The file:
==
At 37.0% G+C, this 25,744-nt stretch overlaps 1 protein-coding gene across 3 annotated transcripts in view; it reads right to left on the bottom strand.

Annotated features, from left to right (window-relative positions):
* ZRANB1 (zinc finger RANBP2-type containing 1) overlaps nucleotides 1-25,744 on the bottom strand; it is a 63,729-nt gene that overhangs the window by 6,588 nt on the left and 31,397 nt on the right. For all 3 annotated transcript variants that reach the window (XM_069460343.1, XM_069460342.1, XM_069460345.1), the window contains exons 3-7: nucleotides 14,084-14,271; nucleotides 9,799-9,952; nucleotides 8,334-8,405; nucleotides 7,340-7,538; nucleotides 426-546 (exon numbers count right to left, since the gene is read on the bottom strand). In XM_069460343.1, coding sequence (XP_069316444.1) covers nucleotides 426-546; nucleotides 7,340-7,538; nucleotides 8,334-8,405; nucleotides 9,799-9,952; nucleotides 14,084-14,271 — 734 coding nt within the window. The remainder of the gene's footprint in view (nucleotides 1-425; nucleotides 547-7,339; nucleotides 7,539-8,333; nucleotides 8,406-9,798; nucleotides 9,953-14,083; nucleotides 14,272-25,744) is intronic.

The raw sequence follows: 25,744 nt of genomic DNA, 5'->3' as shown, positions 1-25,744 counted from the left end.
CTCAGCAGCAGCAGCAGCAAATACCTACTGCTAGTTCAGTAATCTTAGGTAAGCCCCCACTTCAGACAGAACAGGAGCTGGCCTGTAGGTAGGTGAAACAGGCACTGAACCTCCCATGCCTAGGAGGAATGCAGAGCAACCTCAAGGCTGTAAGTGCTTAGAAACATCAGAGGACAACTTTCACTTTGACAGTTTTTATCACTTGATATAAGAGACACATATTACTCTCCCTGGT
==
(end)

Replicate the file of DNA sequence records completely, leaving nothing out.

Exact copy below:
At 37.0% G+C, this 25,744-nt stretch overlaps 1 protein-coding gene across 3 annotated transcripts in view; it reads right to left on the bottom strand.

Annotated features, from left to right (window-relative positions):
* ZRANB1 (zinc finger RANBP2-type containing 1) overlaps nucleotides 1-25,744 on the bottom strand; it is a 63,729-nt gene that overhangs the window by 6,588 nt on the left and 31,397 nt on the right. For all 3 annotated transcript variants that reach the window (XM_069460343.1, XM_069460342.1, XM_069460345.1), the window contains exons 3-7: nucleotides 14,084-14,271; nucleotides 9,799-9,952; nucleotides 8,334-8,405; nucleotides 7,340-7,538; nucleotides 426-546 (exon numbers count right to left, since the gene is read on the bottom strand). In XM_069460343.1, coding sequence (XP_069316444.1) covers nucleotides 426-546; nucleotides 7,340-7,538; nucleotides 8,334-8,405; nucleotides 9,799-9,952; nucleotides 14,084-14,271 — 734 coding nt within the window. The remainder of the gene's footprint in view (nucleotides 1-425; nucleotides 547-7,339; nucleotides 7,539-8,333; nucleotides 8,406-9,798; nucleotides 9,953-14,083; nucleotides 14,272-25,744) is intronic.

The raw sequence follows: 25,744 nt of genomic DNA, 5'->3' as shown, positions 1-25,744 counted from the left end.
CTCAGCAGCAGCAGCAGCAAATACCTACTGCTAGTTCAGTAATCTTAGGTAAGCCCCCACTTCAGACAGAACAGGAGCTGGCCTGTAGGTAGGTGAAACAGGCACTGAACCTCCCATGCCTAGGAGGAATGCAGAGCAACCTCAAGGCTGTAAGTGCTTAGAAACATCAGAGGACAACTTTCACTTTGACAGTTTTTATCACTTGATATAAGAGACACATATTACTCTCCCTGGT